further mentions that a company or body corporate, existing on the commencement
of this Act, shall, within a period of two years from such commencement, align
its financial year as per the provisions of this clause; In pursuance of the
provisions, the Ordinance has substituted first proviso to Section 2(41) of the

in pursuance of the provision as explained above, the Ordinance bought in the
following amendment in the first proviso of Section 2 (41) of the Act. It
states that if any holding company or subsidiary company or any associated
company which is incorporated outside India and that the said company is
required to follow different financial year as per the provisions of laws where
the said foreign company is incorporated, therefore, under such circumstances, the
domestic company shall file an application with the Central Government to allow
the company to follow different financial year for the consolidation of the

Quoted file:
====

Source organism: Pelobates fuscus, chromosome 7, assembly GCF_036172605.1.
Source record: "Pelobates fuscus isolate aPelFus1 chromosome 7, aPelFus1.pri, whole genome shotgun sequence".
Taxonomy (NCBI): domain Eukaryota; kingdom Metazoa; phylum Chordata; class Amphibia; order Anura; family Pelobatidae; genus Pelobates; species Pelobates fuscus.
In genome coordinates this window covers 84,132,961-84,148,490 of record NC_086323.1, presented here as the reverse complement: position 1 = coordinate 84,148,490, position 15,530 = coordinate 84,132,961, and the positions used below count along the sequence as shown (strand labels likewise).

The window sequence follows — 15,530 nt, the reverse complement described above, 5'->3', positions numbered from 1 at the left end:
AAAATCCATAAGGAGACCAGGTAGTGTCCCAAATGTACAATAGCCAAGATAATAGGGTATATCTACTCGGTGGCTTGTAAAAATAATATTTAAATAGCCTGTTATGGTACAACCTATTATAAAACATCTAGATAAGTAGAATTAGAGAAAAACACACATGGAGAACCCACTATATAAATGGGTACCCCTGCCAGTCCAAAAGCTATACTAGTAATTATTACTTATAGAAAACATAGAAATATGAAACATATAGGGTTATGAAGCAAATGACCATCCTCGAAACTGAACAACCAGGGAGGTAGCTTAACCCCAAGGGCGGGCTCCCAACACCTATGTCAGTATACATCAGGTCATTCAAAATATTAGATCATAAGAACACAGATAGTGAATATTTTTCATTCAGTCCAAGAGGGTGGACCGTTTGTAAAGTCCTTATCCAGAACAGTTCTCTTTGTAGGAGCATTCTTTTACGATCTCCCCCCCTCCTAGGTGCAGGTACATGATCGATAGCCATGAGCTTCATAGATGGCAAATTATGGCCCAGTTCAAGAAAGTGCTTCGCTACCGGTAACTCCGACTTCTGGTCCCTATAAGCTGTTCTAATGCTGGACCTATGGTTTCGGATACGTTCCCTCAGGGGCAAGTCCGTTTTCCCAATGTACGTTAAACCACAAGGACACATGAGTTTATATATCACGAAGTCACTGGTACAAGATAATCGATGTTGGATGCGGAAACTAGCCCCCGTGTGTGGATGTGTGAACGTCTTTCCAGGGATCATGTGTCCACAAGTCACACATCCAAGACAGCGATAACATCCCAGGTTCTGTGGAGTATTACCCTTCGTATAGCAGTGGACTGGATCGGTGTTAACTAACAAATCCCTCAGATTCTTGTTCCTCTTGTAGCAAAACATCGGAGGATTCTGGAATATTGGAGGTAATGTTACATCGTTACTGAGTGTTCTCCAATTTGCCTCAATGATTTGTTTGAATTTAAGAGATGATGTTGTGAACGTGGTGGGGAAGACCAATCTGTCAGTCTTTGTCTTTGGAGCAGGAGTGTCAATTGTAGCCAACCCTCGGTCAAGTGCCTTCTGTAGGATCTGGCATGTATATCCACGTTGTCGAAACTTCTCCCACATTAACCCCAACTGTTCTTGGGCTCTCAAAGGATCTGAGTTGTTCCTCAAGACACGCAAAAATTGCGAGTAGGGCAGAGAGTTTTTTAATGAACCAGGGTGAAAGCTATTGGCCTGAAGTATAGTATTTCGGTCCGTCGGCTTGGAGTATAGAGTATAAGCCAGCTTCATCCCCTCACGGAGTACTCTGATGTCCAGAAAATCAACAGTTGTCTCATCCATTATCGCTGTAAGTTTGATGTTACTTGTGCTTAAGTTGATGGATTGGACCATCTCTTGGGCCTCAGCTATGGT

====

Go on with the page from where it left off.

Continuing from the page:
accounts in such form and manner as may be prescribed whether or not that
period is a financial year.

it is clearly evident from the amendment that instead of Tribunal, the
application for change in the financial year shall be submitted to the Central
Government. It has been further clarified that for all the pending
applications, disposal shall be made by the Tribunal as per the existing

  • Commencement
    of the business:

Section has been inserted as a new Section after certain modifications in
Section 11 of the Act which was omitted by Companies (Amendment) Act 2015. To
provide clarification in relation to the time period for the disclosures to be
made and penalties due to non-compliance of section 10, the Ordinance has inserted
Section 10A which states that-

  1. any company having share capital incorporated
    after the commencement of the Ordinance shall not commence any business or
    exercise any borrowing powers unless-
  2. a
    declaration has been made by the director within 180 days from the date of the
    newly incorporated company. The declaration shall mention that every subscriber
    of the memorandum has paid the value of the shares agreed to be taken by him on
    the date of making such declaration.
  3. Such
    declaration shall be made to the Registrar of the Companies.
  4. If any default is made in complying with the
    provisions as mentioned under Section 10A, then the company shall be liable
    with a penalty of INR 50,000/- and every officer in default shall be liable to
    a penalty of INR 1000/- for each day during which the default continues but not